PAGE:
It’s ok this was written under the influence of Fat City (I know because Denis told me) because everybody has to be influenced by somebody and you might as well pick the best. This amazing novel, however, goes to even darker dimensions than Gardner’s masterpiece and is truly a walk on the wild side of life where morality becomes distorted almost beyond recognition. Just writing this book may have helped Denis get off junk forever and should serve as a warning to anyone wanting to travel down that road. And yes, I have a signed original edition.

Naked Lunch by William S. Burroughs

And speaking of traveling down that junky road, no one ever put more people on that path than Burroughs, who remains, after all, “The Man,” as Hunter S. Thompson always referred to him. Burroughs was simply the greatest literary stylist and most original thinker of all counterculture literary icons. You probably need to read this book several times during the course of a lifetime just to fully absorb the contents.

Journey to the End of the Night by Celine

In a way, this book got it all started in the first place. Written in 1932, Louis-Ferdinand Celine’s Bardamu was the original counterculture hero, dripping with cynicism and black humor. Naturally, it took years for anyone to recognize the genius of this book, and Celine never achieved anything close to the respect he deserved, mostly because of his unfortunate support for the Nazis. Politics, however, were really never an important issue in his work, since he viewed the world as a corrupt place run by idiots.

The Risk of Being Ridiculous by Guy Maynard

Maynard grew up in Urbana, Illinois, a year ahead of me, and was one of the leading figures in the garage-band movement that started around 1966. His book takes place in 1969 and really captures the intensity of the times. I gave it a rave review in High Times and it inspired me to dig up my own archives.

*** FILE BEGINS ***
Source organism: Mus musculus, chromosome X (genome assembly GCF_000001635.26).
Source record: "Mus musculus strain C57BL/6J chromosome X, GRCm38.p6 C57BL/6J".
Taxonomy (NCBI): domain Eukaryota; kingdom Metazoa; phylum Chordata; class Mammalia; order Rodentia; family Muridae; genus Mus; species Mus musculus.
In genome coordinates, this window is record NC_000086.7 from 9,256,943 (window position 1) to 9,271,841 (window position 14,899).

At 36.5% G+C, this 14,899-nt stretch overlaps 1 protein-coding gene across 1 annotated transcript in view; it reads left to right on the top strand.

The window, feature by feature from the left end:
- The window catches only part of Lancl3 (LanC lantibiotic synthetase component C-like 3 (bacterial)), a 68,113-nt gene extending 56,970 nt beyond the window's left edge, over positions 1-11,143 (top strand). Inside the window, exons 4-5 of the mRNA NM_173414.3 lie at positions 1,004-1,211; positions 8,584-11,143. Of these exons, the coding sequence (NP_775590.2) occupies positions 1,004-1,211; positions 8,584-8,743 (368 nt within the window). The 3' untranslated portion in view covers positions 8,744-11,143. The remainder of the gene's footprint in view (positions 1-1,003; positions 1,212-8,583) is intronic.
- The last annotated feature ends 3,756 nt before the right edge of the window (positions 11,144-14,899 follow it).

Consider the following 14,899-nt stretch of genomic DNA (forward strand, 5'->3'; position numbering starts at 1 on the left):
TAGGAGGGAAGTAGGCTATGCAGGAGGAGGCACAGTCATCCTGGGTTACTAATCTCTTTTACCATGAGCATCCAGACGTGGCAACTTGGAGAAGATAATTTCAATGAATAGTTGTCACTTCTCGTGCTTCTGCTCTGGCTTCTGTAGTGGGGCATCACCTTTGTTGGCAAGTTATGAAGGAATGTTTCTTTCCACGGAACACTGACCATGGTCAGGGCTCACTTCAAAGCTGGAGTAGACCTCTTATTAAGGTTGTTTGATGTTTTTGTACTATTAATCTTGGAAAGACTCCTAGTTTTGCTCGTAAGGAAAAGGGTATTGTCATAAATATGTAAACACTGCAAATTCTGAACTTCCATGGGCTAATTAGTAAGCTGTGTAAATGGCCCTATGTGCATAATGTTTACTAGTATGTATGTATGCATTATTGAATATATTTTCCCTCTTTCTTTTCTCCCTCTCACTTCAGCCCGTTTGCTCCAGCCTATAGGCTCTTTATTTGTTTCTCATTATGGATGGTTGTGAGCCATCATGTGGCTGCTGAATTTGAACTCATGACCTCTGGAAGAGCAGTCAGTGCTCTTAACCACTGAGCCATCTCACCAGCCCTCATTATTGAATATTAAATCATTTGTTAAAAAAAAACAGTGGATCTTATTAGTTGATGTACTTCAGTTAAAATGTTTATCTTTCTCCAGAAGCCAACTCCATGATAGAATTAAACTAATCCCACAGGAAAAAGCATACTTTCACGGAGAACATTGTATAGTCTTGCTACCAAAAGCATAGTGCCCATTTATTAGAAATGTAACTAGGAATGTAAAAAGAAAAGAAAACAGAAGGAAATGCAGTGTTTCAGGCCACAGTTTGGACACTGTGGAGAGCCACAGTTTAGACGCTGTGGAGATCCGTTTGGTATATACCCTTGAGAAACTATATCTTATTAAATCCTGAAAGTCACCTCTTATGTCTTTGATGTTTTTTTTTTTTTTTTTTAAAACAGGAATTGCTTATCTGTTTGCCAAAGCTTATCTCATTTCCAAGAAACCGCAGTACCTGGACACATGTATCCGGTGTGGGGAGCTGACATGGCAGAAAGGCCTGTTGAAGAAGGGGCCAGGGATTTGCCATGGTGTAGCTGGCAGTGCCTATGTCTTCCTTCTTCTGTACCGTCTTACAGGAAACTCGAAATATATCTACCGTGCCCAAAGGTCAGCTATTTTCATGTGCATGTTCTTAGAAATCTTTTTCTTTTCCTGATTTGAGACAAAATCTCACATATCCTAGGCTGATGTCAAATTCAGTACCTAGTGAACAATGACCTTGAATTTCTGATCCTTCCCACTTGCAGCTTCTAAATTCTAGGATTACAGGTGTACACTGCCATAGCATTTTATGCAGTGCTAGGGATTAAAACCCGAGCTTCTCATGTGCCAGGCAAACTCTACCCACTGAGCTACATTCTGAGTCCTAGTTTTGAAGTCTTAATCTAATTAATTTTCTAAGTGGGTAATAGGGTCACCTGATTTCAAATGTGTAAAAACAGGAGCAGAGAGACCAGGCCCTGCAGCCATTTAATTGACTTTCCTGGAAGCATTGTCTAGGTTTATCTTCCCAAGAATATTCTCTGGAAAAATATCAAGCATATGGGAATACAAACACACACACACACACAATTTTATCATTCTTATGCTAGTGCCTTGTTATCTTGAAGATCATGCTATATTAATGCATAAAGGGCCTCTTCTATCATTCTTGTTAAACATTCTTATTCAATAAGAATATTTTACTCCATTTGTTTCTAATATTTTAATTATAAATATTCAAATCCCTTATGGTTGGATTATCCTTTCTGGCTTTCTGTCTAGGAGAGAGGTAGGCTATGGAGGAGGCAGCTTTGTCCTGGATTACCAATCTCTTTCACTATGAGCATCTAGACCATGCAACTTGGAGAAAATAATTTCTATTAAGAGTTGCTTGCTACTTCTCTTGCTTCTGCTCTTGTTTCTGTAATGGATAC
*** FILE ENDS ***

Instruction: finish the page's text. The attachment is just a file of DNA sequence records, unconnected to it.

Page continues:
The Treasure of the Sierra Madre by B. Traven

Is there a more mysterious figure in the history of counterculture literature than B. Traven, whose history and background have long been in dispute? Most of Traven’s books are set in Mexico and involve the conflicts between the Native population and the Spanish invaders who took over their lands. This book exposes the darkness of human greed better than any book in history. The film was great, but the book is even better.

The Manchurian Candidate by Richard Condon

I promised to keep this list to ten, so I have to sign off on this one, even though there are lots of little-known masterpieces left to discuss. This book revealed many secrets from the intelligence community regarding brainwashing, only instead of ascribing the nasty business to our own CIA’s MK/ULTRA program, it placed all the blame on the North Koreans, Chinese and Russians. The world will never be the same after you read this book and you’ll suddenly know why F. Scott Fitzgerald said the rich were nothing like the rest of us.